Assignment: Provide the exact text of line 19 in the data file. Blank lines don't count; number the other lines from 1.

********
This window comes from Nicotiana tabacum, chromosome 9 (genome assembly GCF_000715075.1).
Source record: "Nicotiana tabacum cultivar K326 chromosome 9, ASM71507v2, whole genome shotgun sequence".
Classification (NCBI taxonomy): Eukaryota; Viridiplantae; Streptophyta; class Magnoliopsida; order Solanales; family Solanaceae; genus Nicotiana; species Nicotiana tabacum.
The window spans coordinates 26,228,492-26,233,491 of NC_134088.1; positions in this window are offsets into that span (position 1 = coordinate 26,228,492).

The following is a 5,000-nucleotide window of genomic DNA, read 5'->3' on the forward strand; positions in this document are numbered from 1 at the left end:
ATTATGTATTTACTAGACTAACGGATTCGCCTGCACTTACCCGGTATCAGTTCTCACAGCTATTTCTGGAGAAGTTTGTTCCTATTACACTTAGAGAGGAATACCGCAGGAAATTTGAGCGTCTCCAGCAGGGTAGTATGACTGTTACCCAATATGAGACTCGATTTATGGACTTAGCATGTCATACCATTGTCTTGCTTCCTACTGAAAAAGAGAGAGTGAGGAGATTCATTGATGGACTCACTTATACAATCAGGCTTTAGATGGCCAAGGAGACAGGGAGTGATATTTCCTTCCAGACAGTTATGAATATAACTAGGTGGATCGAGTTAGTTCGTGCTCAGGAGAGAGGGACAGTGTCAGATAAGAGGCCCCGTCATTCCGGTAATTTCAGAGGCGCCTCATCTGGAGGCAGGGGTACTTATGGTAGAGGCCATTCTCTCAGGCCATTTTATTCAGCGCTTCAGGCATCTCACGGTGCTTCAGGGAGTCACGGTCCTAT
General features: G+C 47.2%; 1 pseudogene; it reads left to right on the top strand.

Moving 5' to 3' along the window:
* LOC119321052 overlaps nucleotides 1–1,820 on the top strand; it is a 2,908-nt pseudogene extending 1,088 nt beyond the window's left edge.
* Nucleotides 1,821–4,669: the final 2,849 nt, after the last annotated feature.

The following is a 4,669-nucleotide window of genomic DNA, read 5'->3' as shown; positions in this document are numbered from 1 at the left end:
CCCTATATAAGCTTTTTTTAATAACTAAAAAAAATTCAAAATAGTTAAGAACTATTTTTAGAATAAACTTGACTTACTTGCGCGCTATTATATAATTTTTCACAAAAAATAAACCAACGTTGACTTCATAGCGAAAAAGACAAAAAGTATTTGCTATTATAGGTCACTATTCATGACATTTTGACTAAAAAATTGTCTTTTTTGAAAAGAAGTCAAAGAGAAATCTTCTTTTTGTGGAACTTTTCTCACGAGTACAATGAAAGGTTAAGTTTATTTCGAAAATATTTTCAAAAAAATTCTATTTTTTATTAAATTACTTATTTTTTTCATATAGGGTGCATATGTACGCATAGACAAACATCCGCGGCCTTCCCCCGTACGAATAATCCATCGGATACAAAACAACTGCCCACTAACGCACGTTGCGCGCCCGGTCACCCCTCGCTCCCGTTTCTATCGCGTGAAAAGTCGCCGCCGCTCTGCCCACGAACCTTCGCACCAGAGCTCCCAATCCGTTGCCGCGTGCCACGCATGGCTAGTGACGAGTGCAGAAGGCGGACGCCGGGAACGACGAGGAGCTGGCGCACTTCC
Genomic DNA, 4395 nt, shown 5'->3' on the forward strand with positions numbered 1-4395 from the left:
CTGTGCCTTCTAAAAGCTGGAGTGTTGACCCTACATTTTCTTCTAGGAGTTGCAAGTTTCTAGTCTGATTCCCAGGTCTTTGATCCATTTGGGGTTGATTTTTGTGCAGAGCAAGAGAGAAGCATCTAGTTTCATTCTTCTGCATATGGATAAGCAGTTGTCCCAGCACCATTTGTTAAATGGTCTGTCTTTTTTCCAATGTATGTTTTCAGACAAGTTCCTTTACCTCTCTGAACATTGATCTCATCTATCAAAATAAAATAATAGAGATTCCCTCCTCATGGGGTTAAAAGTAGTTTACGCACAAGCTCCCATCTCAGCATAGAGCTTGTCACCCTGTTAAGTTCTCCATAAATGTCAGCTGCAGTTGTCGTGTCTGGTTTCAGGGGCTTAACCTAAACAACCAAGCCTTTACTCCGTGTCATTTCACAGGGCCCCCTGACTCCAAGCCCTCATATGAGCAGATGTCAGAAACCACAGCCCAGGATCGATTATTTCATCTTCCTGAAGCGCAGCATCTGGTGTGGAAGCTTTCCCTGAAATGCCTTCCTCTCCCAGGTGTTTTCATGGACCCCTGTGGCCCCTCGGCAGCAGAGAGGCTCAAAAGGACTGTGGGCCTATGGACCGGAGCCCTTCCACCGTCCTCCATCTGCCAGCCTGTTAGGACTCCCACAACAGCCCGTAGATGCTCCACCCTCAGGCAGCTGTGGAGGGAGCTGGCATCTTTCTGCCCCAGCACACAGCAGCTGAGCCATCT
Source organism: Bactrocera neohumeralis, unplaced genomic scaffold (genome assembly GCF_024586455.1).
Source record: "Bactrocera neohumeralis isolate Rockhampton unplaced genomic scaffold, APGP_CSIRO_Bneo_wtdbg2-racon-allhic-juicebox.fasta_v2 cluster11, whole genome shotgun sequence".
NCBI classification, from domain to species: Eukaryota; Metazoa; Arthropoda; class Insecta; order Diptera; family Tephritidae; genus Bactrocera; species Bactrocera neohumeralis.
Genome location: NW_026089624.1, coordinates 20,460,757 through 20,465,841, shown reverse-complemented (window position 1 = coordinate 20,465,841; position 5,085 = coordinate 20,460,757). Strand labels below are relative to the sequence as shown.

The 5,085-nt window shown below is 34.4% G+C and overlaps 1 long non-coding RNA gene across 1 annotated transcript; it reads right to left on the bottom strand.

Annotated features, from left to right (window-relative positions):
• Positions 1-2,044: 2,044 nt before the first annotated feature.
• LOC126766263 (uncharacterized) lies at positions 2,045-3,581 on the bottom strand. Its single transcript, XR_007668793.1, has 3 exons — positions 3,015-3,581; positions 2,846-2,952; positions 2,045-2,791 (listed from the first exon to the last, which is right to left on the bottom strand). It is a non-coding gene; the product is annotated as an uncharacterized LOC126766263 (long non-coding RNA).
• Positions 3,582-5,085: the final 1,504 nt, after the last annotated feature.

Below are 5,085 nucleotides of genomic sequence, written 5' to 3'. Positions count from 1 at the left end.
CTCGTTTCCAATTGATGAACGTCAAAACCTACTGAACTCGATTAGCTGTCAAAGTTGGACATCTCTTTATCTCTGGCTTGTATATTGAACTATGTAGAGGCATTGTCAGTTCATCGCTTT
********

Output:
The 5,085-nt window shown below is 34.4% G+C and overlaps 1 long non-coding RNA gene across 1 annotated transcript; it reads right to left on the bottom strand.